World Alzheimer’s Month is the international campaign every September to raise awareness and challenge the stigma that surrounds dementia (World Alzheimer’s Month). https://www.alz.co.uk/world-alzheimers-month September 2019 will be the 8th year of recognizing September as World Alzheimer’s Month. This allows individuals with dementia, medical professionals, and researchers to unite and provides a great opportunity for Alzheimer associations to gain recognition for the hard work they do.
How can you participate in World Alzheimer’s Month? There are many ways that we can participate. For one, organize a group or event page to raise money for a friend or loved one that has dementia, or just a simple donation to ADI can make a big difference. https://www.alz.org/abam/overview.asp
Sunday, September 29th is globally observed as World Heart Day by the World Heart Federation to raise awareness and encourage individuals to take action in reducing heart disease, improving our quality of life and setting good examples for those around us.
Today, cardiovascular disease is the world’s #1 killer, with 17.9 million deaths per year. This equals one third of all deaths on the planet each year, and half of all non-communicable disease related deaths. Around 85% of these deaths are due to heart disease or stroke.
The World Heart Federation is asking for worldwide participation this year by becoming a Heart Hero to a loved one. This is a promise to eat healthier, become more active, and saying no to smoking.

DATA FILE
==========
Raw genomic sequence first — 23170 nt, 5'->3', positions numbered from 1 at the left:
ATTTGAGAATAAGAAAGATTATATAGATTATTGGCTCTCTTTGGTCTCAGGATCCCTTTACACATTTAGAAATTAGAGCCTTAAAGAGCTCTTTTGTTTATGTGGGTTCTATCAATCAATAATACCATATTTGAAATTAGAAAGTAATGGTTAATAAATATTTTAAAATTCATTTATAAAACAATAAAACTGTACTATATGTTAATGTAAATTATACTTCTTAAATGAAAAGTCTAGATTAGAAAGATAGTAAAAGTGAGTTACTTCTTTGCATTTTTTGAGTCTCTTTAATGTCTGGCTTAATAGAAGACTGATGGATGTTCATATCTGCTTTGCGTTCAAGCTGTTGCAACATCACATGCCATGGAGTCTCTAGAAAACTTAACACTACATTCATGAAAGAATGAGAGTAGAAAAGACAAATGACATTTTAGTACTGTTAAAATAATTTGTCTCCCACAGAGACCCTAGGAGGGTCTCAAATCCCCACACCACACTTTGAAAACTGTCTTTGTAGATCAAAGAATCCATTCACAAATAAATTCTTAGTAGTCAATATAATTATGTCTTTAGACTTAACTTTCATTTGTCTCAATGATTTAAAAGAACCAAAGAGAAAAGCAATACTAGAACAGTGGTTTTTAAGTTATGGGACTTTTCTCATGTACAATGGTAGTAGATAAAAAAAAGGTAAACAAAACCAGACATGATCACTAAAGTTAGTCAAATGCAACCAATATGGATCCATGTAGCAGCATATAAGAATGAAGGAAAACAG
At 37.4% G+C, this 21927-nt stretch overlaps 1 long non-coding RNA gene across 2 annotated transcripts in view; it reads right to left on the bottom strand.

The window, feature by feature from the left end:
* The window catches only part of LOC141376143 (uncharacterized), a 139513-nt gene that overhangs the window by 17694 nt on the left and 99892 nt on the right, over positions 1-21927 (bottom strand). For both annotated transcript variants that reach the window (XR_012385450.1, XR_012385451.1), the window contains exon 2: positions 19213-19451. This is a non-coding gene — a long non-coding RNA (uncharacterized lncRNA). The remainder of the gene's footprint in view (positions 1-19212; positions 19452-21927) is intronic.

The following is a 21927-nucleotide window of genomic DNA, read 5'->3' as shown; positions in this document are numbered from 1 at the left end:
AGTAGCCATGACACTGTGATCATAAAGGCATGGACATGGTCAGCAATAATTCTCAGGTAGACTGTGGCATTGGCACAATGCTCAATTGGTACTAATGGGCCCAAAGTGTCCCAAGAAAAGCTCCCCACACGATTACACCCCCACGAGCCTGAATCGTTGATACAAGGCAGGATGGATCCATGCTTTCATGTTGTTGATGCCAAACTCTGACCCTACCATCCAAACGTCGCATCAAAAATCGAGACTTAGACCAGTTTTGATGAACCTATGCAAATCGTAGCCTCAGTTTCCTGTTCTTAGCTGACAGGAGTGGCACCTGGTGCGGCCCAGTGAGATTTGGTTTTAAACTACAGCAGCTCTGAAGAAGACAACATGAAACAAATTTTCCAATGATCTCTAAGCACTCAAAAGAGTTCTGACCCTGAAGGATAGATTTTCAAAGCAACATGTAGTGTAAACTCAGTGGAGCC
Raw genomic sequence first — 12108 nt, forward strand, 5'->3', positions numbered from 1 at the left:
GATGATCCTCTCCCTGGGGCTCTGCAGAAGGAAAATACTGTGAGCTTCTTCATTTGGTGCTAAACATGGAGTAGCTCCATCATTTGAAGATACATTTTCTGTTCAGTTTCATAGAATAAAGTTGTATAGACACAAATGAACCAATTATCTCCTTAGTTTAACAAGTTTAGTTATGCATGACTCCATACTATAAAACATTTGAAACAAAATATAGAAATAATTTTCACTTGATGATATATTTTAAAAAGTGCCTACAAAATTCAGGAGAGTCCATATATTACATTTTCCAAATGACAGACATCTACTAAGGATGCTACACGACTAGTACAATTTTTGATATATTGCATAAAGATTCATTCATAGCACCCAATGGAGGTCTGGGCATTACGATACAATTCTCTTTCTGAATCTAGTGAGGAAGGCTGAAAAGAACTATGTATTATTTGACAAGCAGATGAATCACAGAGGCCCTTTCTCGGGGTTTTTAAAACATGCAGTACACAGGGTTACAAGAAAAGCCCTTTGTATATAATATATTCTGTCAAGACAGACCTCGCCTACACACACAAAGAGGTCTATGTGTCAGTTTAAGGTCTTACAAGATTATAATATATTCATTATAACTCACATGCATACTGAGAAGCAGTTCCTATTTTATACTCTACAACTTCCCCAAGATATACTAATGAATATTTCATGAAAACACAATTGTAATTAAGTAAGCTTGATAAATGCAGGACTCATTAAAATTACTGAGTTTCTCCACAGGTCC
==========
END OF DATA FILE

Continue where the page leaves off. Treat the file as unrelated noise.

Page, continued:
How can you get involved? This year, Go Red for Women, a movement that started in Columbia over 15 years ago, focuses on preventing heart disease and stroke in women by promoting healthy lifestyles and raising funds to support research. An annual luncheon will be held on Friday, September 27th in honor of World Heart Day 2019.
The last Sunday after Labor Day is reserved for Grandparents Day each year. Grandparents Day has three major purposes; honoring your grandparents, giving grandparents the opportunity to show their love for their grandchildren, and encouraging children to respect their elders.
Grandparents Day was started by Marian Lucille Herndon McQuade from West Virginia. She made it well-known that families should celebrate gatherings as often as possible, and that Grandparents Day should be celebrated as a family day. Mrs. McQuade created a campaign to launch Grandparents Day in 1970.
Many years later, President Jimmy Carter proclaimed Grandparents Day to be the first Sunday after Labor Day in 1979. To this day each year the president issues a proclamation to keep this tradition going.
More people are born in the month of September than any other month.
September is National Hispanic Heritage Month
The moon is the fullest of the year in September. When looking at it, it looks very large and gives a lot of light throughout the entire night. Many believe no other lunar spectacle is as awesome as the harvest moon.
Although summer is considered over by the time September rolls around, it is still one of the warmest months of the year in the Southern United States. Northern states have warm September days, but the nights get much cooler. This is harvest time for crops, and in Switzerland, September is called Harvest Month.
September 19th is National Talk Like a Pirate Day.